The DACA policy was enacted by President Obama through an executive order in June 2012 after years of failed attempts in Congress to pass comprehensive immigration reform. In 2001, Democratic Senator Dick Durbin and Republican Senator Orrin Hatch introduced the Development, Relief and Education for Alien Minor Act, which became known as the DREAM Act. That bill, along with several others since, were defeated when Republicans either voted against them, or lead filibusters to stall the legislation. Those minors that would have been eligible became known as DREAMers.
During last year’s presidential campaign, Donald Trump said he would immediately end DACA if elected. Obviously, his base loved it.
But after the election, Trump seemed to cool on the idea, saying in January that DACA minors were in a “very tough situation” and that “we’re going to work something out that’s going to make people happy and proud”. By February, Trump was saying “we’re going to show great heart” and “deal with DACA with heart”.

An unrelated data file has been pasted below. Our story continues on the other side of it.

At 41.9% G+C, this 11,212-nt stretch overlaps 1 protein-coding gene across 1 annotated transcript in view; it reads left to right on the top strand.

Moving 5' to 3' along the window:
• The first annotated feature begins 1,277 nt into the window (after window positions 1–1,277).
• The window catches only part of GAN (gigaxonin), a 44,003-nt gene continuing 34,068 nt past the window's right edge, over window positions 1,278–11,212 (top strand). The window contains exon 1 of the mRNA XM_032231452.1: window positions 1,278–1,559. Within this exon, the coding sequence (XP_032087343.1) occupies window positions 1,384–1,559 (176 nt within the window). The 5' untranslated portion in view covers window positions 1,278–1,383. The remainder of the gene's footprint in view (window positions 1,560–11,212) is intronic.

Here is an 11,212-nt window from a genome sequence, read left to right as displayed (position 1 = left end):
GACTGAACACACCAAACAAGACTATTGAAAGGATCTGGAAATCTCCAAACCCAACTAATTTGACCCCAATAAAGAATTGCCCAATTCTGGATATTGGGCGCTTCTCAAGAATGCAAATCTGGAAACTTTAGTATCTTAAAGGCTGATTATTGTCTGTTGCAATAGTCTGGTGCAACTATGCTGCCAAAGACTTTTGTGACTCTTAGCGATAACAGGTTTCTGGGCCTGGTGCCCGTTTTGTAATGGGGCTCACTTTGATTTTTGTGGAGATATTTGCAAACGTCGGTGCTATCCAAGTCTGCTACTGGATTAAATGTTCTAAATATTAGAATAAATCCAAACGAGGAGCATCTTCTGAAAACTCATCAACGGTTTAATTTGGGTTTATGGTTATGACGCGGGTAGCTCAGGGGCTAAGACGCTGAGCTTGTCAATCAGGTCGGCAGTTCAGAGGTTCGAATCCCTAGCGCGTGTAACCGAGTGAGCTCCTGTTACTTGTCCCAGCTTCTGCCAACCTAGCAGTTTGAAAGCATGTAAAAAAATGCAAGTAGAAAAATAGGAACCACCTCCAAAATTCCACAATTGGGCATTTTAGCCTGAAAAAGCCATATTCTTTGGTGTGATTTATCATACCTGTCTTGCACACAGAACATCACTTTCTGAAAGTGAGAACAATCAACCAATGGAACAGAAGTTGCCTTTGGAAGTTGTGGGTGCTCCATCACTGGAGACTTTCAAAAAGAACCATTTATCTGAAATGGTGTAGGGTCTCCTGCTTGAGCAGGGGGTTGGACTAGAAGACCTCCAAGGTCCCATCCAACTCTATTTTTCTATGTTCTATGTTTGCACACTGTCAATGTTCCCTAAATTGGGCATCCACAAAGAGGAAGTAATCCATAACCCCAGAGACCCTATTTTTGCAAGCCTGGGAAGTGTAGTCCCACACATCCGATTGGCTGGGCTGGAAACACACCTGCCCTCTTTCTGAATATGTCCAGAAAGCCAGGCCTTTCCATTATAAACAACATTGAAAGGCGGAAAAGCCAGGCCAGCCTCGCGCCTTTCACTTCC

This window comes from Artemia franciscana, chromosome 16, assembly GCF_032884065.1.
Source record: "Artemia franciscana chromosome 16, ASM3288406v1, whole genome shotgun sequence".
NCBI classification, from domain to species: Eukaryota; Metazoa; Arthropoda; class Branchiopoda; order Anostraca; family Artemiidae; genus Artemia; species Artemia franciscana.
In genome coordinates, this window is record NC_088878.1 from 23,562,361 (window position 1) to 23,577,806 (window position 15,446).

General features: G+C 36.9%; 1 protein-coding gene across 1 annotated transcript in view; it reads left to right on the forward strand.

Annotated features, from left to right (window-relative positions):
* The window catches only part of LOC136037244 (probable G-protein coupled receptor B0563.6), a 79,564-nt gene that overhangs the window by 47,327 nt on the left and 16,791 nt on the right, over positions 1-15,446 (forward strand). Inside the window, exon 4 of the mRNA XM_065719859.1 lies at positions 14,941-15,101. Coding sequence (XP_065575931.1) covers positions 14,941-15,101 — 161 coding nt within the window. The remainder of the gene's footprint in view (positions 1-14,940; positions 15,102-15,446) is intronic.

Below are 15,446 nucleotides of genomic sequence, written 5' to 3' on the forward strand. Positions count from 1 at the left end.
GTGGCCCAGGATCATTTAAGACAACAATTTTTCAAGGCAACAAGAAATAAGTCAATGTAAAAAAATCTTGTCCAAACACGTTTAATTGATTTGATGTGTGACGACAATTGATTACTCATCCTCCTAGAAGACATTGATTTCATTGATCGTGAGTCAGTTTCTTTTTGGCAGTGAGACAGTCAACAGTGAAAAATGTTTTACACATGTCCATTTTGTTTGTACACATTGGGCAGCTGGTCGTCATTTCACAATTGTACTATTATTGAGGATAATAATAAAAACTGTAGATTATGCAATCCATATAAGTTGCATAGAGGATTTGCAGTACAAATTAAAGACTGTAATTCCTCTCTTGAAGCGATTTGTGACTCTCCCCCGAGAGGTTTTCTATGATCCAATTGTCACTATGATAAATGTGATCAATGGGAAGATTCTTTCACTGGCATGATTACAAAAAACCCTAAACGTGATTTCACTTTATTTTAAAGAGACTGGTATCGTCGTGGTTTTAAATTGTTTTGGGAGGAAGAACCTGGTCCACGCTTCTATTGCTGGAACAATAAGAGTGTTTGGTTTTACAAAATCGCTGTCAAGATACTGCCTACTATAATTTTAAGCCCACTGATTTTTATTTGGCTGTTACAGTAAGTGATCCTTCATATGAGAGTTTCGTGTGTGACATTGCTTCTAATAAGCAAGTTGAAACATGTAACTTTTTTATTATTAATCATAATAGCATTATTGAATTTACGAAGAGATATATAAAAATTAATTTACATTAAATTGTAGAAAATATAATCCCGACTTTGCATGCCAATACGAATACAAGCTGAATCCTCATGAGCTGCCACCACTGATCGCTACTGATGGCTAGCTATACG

Then came this week, when Sessions made the Administration’s decision to end DACA public. Sessions first said DACA was unconstitutional, as most Republicans have said since Obama enacted the policy in 2012. Sessions then said DACA would continue for six months to allow Congress to pass legislation to resolve the issue, and that DACA applications that expire within six months could be renewed for now.
Within hours of Sessions’ announcement, Trump tweeted, “Congress get ready to do your job – DACA!”, throwing the hot potato back to the very political environment that has failed to act on the issue for over 16 years. Later that same day, Trump tweeted that, if Congress can’t act, he will “revisit the issue!”